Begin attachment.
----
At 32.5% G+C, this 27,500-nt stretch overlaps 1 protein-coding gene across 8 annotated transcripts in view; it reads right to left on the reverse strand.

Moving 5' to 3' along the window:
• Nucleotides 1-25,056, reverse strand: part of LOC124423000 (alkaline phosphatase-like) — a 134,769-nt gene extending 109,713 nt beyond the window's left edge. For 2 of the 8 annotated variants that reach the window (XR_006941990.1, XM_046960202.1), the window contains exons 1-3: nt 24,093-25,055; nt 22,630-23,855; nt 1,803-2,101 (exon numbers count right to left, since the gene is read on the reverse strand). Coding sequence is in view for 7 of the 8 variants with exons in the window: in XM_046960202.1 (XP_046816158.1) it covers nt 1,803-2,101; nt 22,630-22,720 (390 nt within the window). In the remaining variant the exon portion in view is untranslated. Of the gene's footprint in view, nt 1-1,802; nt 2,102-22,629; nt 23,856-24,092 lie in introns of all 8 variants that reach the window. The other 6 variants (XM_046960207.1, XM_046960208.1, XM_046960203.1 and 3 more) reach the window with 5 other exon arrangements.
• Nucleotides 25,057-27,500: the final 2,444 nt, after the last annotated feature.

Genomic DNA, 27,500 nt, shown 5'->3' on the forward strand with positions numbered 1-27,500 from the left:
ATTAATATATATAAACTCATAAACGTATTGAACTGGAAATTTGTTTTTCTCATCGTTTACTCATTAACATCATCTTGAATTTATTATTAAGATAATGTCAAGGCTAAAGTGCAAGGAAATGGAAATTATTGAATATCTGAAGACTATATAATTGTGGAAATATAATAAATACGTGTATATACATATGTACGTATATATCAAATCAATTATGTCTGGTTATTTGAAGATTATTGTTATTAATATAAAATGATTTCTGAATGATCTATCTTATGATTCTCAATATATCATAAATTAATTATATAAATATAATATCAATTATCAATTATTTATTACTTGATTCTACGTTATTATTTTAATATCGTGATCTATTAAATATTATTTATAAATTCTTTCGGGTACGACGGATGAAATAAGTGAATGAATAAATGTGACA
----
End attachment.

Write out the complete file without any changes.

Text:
At 32.5% G+C, this 27,500-nt stretch overlaps 1 protein-coding gene across 8 annotated transcripts in view; it reads right to left on the reverse strand.

Moving 5' to 3' along the window:
• Nucleotides 1-25,056, reverse strand: part of LOC124423000 (alkaline phosphatase-like) — a 134,769-nt gene extending 109,713 nt beyond the window's left edge. For 2 of the 8 annotated variants that reach the window (XR_006941990.1, XM_046960202.1), the window contains exons 1-3: nt 24,093-25,055; nt 22,630-23,855; nt 1,803-2,101 (exon numbers count right to left, since the gene is read on the reverse strand). Coding sequence is in view for 7 of the 8 variants with exons in the window: in XM_046960202.1 (XP_046816158.1) it covers nt 1,803-2,101; nt 22,630-22,720 (390 nt within the window). In the remaining variant the exon portion in view is untranslated. Of the gene's footprint in view, nt 1-1,802; nt 2,102-22,629; nt 23,856-24,092 lie in introns of all 8 variants that reach the window. The other 6 variants (XM_046960207.1, XM_046960208.1, XM_046960203.1 and 3 more) reach the window with 5 other exon arrangements.
• Nucleotides 25,057-27,500: the final 2,444 nt, after the last annotated feature.

Genomic DNA, 27,500 nt, shown 5'->3' on the forward strand with positions numbered 1-27,500 from the left:
ATTAATATATATAAACTCATAAACGTATTGAACTGGAAATTTGTTTTTCTCATCGTTTACTCATTAACATCATCTTGAATTTATTATTAAGATAATGTCAAGGCTAAAGTGCAAGGAAATGGAAATTATTGAATATCTGAAGACTATATAATTGTGGAAATATAATAAATACGTGTATATACATATGTACGTATATATCAAATCAATTATGTCTGGTTATTTGAAGATTATTGTTATTAATATAAAATGATTTCTGAATGATCTATCTTATGATTCTCAATATATCATAAATTAATTATATAAATATAATATCAATTATCAATTATTTATTACTTGATTCTACGTTATTATTTTAATATCGTGATCTATTAAATATTATTTATAAATTCTTTCGGGTACGACGGATGAAATAAGTGAATGAATAAATGTGACA